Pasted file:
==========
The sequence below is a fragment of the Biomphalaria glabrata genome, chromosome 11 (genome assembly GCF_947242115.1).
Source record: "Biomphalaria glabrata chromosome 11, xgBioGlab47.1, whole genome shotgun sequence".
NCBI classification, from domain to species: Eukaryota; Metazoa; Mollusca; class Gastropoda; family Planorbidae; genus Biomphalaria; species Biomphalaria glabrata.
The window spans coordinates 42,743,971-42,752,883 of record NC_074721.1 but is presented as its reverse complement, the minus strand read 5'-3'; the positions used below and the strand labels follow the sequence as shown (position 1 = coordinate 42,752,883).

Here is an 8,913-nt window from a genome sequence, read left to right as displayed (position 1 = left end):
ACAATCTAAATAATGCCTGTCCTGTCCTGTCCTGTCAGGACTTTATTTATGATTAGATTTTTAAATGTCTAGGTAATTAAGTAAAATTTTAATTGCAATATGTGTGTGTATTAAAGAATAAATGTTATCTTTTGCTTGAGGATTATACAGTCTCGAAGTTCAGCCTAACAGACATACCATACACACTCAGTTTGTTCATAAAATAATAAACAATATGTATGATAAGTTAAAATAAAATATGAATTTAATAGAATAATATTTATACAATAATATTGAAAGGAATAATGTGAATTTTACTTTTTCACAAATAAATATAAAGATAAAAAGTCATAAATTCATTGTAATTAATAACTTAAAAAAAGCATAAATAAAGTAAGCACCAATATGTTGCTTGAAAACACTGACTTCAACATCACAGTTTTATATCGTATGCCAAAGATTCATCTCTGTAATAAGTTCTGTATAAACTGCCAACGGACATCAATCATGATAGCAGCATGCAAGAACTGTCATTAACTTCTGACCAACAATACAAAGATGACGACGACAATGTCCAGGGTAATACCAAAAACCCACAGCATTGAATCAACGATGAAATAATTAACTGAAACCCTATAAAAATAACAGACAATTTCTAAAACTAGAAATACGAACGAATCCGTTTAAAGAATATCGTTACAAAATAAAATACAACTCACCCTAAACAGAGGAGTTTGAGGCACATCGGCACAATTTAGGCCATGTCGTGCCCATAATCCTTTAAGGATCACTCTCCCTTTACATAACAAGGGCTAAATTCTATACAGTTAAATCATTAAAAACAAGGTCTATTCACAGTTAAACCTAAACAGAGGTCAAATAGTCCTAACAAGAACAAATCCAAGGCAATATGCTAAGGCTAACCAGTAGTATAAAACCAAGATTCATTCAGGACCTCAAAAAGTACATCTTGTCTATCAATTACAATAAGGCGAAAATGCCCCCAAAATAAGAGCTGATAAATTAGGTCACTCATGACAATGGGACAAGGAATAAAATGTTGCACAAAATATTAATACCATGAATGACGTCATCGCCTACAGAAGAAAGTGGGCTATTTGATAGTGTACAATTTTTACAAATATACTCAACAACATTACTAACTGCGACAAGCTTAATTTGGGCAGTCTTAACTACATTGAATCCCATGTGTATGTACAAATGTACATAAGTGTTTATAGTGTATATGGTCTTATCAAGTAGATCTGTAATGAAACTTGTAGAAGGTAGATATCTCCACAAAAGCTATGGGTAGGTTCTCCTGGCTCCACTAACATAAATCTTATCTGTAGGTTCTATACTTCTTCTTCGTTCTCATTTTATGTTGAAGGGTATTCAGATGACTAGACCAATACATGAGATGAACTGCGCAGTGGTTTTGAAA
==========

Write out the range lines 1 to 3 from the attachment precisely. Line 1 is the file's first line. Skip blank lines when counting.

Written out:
The sequence below is a fragment of the Biomphalaria glabrata genome, chromosome 11 (genome assembly GCF_947242115.1).
Source record: "Biomphalaria glabrata chromosome 11, xgBioGlab47.1, whole genome shotgun sequence".
NCBI classification, from domain to species: Eukaryota; Metazoa; Mollusca; class Gastropoda; family Planorbidae; genus Biomphalaria; species Biomphalaria glabrata.